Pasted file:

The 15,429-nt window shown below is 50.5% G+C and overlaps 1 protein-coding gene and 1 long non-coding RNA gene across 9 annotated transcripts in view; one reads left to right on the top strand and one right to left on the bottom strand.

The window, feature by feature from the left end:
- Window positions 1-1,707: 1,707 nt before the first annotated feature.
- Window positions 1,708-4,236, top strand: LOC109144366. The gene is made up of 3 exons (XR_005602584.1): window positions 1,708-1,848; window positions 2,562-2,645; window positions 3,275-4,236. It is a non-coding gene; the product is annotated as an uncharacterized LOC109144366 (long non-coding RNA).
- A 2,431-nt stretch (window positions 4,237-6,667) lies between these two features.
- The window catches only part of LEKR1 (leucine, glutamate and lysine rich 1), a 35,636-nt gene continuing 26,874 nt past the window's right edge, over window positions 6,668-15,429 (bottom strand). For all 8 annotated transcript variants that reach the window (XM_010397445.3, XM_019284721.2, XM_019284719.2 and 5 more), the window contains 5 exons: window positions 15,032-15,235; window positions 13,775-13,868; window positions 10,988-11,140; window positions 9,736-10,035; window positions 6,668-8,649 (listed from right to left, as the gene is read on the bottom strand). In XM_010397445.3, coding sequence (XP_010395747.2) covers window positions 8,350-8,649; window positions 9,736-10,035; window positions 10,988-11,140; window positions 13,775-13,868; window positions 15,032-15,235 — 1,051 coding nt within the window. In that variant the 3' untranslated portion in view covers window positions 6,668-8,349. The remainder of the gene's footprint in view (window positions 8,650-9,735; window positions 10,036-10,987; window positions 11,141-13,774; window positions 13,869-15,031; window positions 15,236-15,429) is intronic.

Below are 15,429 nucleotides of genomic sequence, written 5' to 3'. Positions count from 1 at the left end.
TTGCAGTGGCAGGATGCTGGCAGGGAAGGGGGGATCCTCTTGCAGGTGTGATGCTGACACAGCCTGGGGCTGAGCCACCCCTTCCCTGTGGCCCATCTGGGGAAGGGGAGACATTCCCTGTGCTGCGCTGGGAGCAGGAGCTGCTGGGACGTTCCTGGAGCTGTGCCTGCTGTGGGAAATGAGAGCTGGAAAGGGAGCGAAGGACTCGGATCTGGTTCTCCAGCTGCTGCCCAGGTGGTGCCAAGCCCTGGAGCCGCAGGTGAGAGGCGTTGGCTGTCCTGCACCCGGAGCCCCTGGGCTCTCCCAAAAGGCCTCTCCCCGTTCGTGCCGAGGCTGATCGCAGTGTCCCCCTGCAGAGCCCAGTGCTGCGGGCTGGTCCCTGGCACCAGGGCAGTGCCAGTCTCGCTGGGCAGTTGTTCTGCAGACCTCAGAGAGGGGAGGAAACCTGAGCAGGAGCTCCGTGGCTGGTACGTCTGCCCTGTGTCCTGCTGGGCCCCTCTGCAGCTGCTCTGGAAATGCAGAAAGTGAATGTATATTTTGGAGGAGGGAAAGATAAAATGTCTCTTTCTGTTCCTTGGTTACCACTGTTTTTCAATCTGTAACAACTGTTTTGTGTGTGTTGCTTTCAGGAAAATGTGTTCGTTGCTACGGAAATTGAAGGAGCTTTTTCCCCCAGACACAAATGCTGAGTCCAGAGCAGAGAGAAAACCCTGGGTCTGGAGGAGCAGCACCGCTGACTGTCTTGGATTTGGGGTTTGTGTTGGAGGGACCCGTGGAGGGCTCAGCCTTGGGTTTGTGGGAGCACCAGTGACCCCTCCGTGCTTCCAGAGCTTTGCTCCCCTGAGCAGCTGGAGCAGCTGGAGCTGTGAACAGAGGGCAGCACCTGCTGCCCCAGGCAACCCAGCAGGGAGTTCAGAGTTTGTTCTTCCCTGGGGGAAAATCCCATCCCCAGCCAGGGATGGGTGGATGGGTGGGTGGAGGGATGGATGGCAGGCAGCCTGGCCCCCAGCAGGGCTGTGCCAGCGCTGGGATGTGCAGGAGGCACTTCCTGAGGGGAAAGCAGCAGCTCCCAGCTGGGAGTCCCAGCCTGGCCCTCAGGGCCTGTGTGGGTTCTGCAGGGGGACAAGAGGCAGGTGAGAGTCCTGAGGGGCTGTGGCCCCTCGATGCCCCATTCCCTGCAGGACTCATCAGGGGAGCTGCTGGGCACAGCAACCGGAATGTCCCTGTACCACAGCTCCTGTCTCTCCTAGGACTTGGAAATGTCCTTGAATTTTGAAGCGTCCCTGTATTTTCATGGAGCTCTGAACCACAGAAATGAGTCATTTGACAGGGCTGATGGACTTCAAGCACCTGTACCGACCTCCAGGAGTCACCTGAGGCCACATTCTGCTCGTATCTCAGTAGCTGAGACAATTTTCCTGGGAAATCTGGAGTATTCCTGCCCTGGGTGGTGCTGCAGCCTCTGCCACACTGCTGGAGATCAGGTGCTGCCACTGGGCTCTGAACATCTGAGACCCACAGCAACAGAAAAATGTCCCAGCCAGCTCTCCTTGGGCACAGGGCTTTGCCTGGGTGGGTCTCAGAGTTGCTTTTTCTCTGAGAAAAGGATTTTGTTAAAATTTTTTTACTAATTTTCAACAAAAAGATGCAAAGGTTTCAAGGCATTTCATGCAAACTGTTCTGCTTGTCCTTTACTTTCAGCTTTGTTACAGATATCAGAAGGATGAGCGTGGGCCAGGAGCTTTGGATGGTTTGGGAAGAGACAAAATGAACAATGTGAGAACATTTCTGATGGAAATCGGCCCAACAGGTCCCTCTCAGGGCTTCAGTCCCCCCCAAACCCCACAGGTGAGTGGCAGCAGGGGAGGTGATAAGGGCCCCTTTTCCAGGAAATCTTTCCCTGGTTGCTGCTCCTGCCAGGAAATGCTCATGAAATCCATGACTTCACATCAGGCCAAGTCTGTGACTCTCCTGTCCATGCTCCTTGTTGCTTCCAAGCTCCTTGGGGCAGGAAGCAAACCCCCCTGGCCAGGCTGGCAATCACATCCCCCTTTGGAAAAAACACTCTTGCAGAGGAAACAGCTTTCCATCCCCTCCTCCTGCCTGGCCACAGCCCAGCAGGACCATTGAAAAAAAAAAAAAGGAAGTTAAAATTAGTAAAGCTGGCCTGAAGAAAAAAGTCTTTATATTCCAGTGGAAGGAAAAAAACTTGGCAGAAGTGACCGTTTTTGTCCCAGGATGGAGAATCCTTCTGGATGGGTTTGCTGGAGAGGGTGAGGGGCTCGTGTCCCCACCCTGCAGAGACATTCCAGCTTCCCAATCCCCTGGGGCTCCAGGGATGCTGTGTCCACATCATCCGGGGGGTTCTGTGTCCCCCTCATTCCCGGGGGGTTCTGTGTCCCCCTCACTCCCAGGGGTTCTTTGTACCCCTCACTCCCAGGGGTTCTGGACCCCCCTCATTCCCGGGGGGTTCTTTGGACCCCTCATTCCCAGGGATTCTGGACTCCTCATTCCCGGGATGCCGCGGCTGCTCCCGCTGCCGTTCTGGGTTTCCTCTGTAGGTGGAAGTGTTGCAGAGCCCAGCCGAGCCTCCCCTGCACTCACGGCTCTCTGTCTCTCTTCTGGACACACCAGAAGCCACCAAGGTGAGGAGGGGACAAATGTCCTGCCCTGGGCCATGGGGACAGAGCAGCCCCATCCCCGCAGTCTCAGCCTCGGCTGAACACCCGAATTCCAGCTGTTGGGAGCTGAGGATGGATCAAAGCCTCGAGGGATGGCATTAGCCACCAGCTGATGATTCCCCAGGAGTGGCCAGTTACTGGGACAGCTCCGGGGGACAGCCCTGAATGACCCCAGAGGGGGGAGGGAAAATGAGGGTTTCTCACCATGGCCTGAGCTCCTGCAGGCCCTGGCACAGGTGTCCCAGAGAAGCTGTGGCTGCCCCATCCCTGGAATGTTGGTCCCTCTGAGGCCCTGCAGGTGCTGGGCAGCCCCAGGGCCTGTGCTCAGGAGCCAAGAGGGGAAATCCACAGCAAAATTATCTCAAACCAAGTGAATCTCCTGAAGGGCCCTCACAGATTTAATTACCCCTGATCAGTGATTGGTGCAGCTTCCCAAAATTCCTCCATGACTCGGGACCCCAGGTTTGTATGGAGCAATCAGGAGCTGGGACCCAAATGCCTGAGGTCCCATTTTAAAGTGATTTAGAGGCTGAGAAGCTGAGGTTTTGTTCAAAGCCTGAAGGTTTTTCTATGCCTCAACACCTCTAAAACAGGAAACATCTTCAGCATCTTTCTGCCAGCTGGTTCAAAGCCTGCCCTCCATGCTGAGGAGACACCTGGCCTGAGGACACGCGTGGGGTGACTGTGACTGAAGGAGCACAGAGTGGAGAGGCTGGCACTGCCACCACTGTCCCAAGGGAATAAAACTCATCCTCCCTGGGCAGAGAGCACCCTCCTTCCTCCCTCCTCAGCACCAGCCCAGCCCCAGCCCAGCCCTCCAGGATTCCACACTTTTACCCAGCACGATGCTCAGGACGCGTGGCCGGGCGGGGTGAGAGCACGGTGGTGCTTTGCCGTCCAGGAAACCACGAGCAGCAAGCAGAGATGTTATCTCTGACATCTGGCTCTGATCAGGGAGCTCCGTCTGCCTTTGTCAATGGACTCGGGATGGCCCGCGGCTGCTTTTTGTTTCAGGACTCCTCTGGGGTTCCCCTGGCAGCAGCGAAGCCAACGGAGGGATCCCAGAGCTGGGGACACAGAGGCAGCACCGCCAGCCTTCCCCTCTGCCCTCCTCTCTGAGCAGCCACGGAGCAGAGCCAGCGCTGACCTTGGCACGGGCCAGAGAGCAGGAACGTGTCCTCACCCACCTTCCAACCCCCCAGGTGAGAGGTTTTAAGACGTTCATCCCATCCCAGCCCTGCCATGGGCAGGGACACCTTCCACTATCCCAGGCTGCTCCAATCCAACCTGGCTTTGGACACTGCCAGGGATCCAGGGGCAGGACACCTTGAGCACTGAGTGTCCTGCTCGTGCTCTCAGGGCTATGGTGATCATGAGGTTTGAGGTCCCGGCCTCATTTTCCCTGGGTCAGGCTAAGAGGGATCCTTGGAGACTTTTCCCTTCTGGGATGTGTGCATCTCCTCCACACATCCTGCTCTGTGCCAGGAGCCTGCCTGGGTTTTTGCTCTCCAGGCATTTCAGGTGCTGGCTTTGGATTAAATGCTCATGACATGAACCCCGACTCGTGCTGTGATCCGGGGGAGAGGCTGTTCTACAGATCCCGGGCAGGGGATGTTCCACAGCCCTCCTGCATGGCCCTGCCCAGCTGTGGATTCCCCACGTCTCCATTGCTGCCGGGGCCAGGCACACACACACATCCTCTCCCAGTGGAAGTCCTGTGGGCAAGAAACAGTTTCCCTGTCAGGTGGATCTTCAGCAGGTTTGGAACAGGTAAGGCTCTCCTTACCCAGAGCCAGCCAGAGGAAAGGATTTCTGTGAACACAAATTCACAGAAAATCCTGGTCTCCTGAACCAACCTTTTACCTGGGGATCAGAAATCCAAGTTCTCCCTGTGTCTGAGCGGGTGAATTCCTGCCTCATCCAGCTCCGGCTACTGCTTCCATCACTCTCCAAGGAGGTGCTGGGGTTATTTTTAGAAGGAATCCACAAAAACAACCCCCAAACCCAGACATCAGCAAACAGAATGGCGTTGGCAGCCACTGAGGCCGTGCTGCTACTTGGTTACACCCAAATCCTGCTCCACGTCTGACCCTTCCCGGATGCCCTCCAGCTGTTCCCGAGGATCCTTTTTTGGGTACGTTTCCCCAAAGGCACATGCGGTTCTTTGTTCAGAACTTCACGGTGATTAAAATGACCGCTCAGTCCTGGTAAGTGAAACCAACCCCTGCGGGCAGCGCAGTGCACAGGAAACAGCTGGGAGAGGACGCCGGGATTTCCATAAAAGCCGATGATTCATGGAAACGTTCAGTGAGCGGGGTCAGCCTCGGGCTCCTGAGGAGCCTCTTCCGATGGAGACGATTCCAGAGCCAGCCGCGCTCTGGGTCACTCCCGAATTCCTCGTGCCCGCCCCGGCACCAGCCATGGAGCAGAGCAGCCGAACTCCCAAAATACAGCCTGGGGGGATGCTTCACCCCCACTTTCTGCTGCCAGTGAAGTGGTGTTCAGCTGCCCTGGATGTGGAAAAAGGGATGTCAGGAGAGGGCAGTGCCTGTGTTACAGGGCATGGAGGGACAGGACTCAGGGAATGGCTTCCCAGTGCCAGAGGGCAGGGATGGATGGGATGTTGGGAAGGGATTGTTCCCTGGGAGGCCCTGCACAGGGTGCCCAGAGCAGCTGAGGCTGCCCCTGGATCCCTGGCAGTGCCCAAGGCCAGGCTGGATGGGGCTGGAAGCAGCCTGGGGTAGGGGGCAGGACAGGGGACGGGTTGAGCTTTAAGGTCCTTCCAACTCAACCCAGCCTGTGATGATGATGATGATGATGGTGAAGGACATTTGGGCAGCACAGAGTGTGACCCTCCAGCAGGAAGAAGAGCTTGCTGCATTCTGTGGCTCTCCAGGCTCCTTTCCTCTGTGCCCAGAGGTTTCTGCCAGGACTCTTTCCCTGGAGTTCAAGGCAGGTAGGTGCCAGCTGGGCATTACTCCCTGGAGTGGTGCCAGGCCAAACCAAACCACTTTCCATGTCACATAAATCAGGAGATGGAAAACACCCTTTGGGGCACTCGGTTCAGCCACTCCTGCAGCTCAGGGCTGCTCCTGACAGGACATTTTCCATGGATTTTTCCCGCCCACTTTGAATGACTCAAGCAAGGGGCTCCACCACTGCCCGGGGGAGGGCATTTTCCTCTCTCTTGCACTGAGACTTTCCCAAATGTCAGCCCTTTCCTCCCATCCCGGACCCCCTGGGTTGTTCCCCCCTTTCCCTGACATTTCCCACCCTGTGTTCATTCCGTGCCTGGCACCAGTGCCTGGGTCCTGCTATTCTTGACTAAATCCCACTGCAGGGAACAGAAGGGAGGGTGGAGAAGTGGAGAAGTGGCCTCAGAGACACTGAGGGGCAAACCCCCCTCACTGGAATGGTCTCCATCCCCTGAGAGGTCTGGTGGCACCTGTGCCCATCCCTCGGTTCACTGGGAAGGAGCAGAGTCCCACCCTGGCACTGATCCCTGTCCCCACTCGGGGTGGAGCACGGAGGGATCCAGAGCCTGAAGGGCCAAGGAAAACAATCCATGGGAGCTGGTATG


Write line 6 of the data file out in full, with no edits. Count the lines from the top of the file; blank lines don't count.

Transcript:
- The window catches only part of LEKR1 (leucine, glutamate and lysine rich 1), a 35,636-nt gene continuing 26,874 nt past the window's right edge, over window positions 6,668-15,429 (bottom strand). For all 8 annotated transcript variants that reach the window (XM_010397445.3, XM_019284721.2, XM_019284719.2 and 5 more), the window contains 5 exons: window positions 15,032-15,235; window positions 13,775-13,868; window positions 10,988-11,140; window positions 9,736-10,035; window positions 6,668-8,649 (listed from right to left, as the gene is read on the bottom strand). In XM_010397445.3, coding sequence (XP_010395747.2) covers window positions 8,350-8,649; window positions 9,736-10,035; window positions 10,988-11,140; window positions 13,775-13,868; window positions 15,032-15,235 — 1,051 coding nt within the window. In that variant the 3' untranslated portion in view covers window positions 6,668-8,349. The remainder of the gene's footprint in view (window positions 8,650-9,735; window positions 10,036-10,987; window positions 11,141-13,774; window positions 13,869-15,031; window positions 15,236-15,429) is intronic.